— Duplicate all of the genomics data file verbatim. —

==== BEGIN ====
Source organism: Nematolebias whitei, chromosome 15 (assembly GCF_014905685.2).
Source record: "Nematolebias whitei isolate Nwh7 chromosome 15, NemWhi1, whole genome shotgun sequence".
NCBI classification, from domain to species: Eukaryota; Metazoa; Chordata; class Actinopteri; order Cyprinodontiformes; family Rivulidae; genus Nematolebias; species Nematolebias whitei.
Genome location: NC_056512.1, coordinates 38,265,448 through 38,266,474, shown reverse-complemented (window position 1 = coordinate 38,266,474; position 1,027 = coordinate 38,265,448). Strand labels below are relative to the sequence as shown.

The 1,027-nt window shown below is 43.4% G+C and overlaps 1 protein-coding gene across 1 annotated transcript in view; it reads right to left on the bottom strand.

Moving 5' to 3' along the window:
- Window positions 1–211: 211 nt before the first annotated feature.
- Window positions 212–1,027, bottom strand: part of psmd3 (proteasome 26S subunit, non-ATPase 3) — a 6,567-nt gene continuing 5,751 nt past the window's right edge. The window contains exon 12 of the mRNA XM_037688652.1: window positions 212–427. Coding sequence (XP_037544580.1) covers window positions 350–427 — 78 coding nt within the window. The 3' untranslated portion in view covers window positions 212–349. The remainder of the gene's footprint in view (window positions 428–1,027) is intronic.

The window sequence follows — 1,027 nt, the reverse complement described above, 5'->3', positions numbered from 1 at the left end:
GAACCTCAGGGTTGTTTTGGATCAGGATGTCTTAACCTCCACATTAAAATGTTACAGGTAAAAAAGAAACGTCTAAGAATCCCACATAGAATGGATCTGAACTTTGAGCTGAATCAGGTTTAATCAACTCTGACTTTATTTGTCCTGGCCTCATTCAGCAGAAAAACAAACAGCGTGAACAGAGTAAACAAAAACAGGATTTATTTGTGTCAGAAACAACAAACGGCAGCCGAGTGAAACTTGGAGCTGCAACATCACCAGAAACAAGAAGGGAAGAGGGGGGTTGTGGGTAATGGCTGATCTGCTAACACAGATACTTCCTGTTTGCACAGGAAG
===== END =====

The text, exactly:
Source organism: Nematolebias whitei, chromosome 15 (assembly GCF_014905685.2).
Source record: "Nematolebias whitei isolate Nwh7 chromosome 15, NemWhi1, whole genome shotgun sequence".
NCBI classification, from domain to species: Eukaryota; Metazoa; Chordata; class Actinopteri; order Cyprinodontiformes; family Rivulidae; genus Nematolebias; species Nematolebias whitei.
Genome location: NC_056512.1, coordinates 38,265,448 through 38,266,474, shown reverse-complemented (window position 1 = coordinate 38,266,474; position 1,027 = coordinate 38,265,448). Strand labels below are relative to the sequence as shown.

The 1,027-nt window shown below is 43.4% G+C and overlaps 1 protein-coding gene across 1 annotated transcript in view; it reads right to left on the bottom strand.

Moving 5' to 3' along the window:
- Window positions 1–211: 211 nt before the first annotated feature.
- Window positions 212–1,027, bottom strand: part of psmd3 (proteasome 26S subunit, non-ATPase 3) — a 6,567-nt gene continuing 5,751 nt past the window's right edge. The window contains exon 12 of the mRNA XM_037688652.1: window positions 212–427. Coding sequence (XP_037544580.1) covers window positions 350–427 — 78 coding nt within the window. The 3' untranslated portion in view covers window positions 212–349. The remainder of the gene's footprint in view (window positions 428–1,027) is intronic.

The window sequence follows — 1,027 nt, the reverse complement described above, 5'->3', positions numbered from 1 at the left end:
GAACCTCAGGGTTGTTTTGGATCAGGATGTCTTAACCTCCACATTAAAATGTTACAGGTAAAAAAGAAACGTCTAAGAATCCCACATAGAATGGATCTGAACTTTGAGCTGAATCAGGTTTAATCAACTCTGACTTTATTTGTCCTGGCCTCATTCAGCAGAAAAACAAACAGCGTGAACAGAGTAAACAAAAACAGGATTTATTTGTGTCAGAAACAACAAACGGCAGCCGAGTGAAACTTGGAGCTGCAACATCACCAGAAACAAGAAGGGAAGAGGGGGGTTGTGGGTAATGGCTGATCTGCTAACACAGATACTTCCTGTTTGCACAGGAAG